I’ve been reading The Secret State by Peter Hennessy and I was struck by the differing definitions of Secrets and Mysteries used to describe what security and intelligence services know and what its very hard for them to know. Here are just a few initial thoughts on the impact of the difference on writing thriller and detective stories/adventures.
Secrets are things (facts) that can be found out – through skill, effort and chance.
Mysteries are things (intentions) it is extremely hard to discover – except by having sources really close to those making decisions.
Secrets tend to be hard facts which are hidden or concealed. They are clues. The range of a weapon, the money paid into a character’s bank account or the recipe for a drug.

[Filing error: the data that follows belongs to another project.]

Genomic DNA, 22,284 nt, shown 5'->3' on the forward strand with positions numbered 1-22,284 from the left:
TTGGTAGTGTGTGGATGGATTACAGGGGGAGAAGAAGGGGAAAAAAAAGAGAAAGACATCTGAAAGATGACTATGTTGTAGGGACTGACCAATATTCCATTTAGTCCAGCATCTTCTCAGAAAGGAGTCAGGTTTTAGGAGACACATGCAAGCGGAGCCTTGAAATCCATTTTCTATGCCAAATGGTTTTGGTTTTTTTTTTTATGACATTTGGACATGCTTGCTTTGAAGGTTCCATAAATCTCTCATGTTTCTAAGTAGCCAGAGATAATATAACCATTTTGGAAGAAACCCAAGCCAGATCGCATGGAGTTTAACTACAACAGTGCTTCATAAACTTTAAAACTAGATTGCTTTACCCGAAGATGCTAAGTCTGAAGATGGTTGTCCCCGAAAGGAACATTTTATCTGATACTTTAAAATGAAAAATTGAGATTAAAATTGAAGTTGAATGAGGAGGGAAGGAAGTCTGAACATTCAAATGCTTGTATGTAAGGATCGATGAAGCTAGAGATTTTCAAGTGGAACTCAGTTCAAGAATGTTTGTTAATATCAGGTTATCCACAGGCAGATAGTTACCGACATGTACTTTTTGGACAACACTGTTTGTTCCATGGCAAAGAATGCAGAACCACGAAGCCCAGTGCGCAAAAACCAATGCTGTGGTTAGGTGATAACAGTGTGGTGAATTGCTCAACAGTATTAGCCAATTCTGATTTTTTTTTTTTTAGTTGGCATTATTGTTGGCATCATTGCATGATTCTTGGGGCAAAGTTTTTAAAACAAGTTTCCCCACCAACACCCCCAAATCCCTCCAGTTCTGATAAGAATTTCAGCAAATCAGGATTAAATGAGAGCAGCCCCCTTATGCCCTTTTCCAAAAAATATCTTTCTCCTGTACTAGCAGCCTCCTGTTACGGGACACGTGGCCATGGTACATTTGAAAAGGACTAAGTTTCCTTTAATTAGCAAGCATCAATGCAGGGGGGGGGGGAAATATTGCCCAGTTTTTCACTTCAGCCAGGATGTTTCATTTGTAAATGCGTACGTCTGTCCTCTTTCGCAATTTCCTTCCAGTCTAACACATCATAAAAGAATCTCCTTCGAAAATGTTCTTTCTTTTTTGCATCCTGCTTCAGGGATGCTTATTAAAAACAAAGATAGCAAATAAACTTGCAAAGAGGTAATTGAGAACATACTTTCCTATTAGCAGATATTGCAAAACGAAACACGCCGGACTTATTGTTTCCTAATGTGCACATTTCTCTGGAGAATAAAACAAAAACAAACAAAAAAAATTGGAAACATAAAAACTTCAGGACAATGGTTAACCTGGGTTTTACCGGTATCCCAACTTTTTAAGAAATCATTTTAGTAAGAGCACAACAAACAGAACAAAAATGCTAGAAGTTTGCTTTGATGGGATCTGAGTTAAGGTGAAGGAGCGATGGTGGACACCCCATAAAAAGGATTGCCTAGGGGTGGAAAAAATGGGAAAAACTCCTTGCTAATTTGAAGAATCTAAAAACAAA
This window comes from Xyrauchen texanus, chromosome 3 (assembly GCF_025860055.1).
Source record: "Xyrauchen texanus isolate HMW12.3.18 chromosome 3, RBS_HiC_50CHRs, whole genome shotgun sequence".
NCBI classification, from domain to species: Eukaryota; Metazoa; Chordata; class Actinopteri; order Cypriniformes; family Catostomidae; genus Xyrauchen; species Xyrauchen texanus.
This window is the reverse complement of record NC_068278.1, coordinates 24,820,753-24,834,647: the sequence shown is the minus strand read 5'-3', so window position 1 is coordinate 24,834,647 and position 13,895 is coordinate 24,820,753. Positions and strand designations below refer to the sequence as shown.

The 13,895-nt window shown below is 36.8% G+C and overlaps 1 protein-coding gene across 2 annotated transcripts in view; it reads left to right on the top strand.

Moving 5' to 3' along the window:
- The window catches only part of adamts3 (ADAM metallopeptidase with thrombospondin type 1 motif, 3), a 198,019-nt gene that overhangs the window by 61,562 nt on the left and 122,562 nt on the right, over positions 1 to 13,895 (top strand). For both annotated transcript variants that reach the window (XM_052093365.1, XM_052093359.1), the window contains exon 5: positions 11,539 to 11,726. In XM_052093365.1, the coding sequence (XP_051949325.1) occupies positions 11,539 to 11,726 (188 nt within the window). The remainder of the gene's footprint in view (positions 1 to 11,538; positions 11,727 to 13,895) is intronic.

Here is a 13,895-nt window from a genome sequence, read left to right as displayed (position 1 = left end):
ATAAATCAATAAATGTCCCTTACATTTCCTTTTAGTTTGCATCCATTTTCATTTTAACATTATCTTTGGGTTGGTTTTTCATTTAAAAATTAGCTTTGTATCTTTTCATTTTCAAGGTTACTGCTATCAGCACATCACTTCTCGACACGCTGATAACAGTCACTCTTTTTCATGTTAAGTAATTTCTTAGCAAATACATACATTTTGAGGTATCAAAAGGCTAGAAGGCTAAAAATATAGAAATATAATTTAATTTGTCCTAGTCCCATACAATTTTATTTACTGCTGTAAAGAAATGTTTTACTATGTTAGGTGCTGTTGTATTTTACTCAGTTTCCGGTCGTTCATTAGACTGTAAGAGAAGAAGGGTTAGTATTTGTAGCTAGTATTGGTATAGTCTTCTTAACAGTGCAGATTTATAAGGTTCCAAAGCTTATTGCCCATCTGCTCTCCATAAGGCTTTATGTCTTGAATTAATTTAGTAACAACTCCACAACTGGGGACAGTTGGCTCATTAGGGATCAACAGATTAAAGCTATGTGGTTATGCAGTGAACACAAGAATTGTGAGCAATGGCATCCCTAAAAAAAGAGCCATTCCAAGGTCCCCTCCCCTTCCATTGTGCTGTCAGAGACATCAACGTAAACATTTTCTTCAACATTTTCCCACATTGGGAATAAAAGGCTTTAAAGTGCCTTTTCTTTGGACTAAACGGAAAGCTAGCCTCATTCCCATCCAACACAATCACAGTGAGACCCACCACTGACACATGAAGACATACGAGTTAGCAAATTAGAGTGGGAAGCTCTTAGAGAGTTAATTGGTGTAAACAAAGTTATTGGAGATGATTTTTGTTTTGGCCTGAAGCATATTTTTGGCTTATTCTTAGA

Mysteries are things that can’t be found out – if the enemy will use the weapon to start a war, if the character will do what they’ve been paid to or if the drug will be used for good or evil.
Secrets can be found out by investigation, by spying, by surveillance satellites, listening devices and a whole bag of other tricks.
Mysteries may be discovered by having someone close to the character who holds them in their head.
Secrets (unless red herrings or lies) tend to be concrete and immutable things.
Mysteries can be turned into Secrets by methods both believable and unbelievable: a confidant, pillow talk, telepathy, truth drugs, mind reading and preternaturally competent profilers.
Secrets give you lots of clues that you can reveal to characters and readers.
Mysteries are what keep them guessing to the climax of the story as to what will happen next.